As the mail sacks were being loaded, Willie Newton emerged from beneath the coupling of two cars and was shot five times by Glasscock, who was said to have mistaken him for a mail clerk. As the robbery was ending, the others realized Newton had been shot and placed him atop mail sacks in one of the cars.

A blood trail showed someone had been injured. Authorities learned a doctor was treating someone for gunshots at a home in Chicago. Three of the brothers and Murray were questioned there and confessed, leading to other arrests.

95 years ago in Lake County's rural Rondout: A huge train heist that captured nation's attention

Fahy, who was being tailed after a tip, was the last to be arrested. He was taken into custody Aug. 26 after calling Murray on a tapped phone.

  A historical marker erected in 1981 on the north side of Route 176 just west of I-94 recounts the Rondout train robbery a century ago. Mick Zawislak/
A postal inspector looks over a Chicago, Milwaukee and St. Paul mail car damaged in the Rondout robbery on June 12, 1924. Bandits hurled homemade tear gas through barred windows to subdue mail clerks. The photo was taken upon the train’s return to St. Paul. Courtesy of Jim Moran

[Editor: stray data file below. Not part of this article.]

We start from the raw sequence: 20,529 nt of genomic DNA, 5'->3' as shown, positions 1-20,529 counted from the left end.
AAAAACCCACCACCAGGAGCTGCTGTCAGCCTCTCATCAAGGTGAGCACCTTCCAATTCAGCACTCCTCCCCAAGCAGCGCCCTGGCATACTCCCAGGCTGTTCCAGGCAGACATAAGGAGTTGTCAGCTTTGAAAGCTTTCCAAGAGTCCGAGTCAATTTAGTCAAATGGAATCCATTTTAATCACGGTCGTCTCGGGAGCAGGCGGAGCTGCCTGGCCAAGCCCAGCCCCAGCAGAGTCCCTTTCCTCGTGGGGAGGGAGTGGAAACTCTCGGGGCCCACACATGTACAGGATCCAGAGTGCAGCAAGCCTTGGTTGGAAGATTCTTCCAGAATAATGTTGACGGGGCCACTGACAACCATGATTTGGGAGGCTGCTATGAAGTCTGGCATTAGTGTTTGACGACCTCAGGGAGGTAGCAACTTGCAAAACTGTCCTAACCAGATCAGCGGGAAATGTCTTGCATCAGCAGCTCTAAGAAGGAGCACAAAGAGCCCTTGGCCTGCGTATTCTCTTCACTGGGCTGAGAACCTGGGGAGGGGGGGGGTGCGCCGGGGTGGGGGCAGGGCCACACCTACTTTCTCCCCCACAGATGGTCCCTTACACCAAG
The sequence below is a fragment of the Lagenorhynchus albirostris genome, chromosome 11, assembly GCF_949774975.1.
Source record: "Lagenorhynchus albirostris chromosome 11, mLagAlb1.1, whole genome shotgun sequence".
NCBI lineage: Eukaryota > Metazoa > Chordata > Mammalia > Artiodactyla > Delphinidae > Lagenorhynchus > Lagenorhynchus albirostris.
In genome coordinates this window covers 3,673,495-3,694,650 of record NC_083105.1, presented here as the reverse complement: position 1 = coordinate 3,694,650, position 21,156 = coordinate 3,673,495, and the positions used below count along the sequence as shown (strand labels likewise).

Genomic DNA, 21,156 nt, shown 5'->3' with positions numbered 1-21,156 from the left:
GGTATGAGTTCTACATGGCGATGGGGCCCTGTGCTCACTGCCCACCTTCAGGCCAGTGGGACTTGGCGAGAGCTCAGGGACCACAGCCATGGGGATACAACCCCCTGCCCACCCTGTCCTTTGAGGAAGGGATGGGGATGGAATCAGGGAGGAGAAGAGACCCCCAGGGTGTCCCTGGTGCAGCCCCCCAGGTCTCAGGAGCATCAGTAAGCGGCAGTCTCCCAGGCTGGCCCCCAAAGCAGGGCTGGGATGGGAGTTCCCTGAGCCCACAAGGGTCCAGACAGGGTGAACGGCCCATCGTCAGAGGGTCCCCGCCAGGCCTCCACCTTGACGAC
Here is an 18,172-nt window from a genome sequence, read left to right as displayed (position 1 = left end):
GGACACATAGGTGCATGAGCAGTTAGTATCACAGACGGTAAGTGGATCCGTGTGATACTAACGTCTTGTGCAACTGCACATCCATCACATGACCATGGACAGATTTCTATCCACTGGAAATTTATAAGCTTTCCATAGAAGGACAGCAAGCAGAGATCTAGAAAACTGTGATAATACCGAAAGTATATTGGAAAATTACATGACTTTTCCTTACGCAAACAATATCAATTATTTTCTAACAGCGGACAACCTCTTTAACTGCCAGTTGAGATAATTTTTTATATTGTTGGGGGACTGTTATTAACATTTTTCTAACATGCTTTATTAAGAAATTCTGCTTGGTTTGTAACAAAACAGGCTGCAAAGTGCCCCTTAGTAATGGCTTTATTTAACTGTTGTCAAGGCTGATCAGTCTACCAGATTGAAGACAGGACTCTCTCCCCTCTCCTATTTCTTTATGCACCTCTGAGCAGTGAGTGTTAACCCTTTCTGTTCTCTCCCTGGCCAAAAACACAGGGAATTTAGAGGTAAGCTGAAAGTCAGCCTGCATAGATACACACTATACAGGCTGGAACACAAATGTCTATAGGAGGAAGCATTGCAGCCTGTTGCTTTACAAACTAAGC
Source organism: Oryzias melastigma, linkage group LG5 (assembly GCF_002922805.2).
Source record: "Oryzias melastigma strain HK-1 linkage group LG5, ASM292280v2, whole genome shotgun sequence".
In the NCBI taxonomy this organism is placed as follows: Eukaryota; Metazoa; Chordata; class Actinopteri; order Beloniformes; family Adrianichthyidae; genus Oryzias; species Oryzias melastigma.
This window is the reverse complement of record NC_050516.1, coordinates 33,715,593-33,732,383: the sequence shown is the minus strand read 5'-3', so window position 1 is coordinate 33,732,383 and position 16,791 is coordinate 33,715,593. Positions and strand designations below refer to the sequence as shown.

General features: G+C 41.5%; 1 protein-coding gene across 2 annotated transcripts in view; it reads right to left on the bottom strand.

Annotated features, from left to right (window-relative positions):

Rondout Tower near Route 176. On June 14, 1924, the largest train robbery in U.S. history occurred near unincorporated Rondout in central Lake County. It’s unknown whether this 1924 photo was taken before or after the robbery that netted more than $2 million in cash, jewelry and securities. Courtesy of Jim Moran
  A historical marker about the Rondout train robbery is posted along Route 176 west of I-94. The actual robbery was to the north in what was then a remote area at athe Route 137 crossing. Mick Zawislak/
Article Comments
Guidelines: Keep it civil and on topic; no profanity, vulgarity, slurs or personal attacks. People who harass others or joke about tragedies will be blocked. If a comment violates these standards or our terms of service, click the "flag" link in the lower-right corner of the comment box. To find our more, read our FAQ.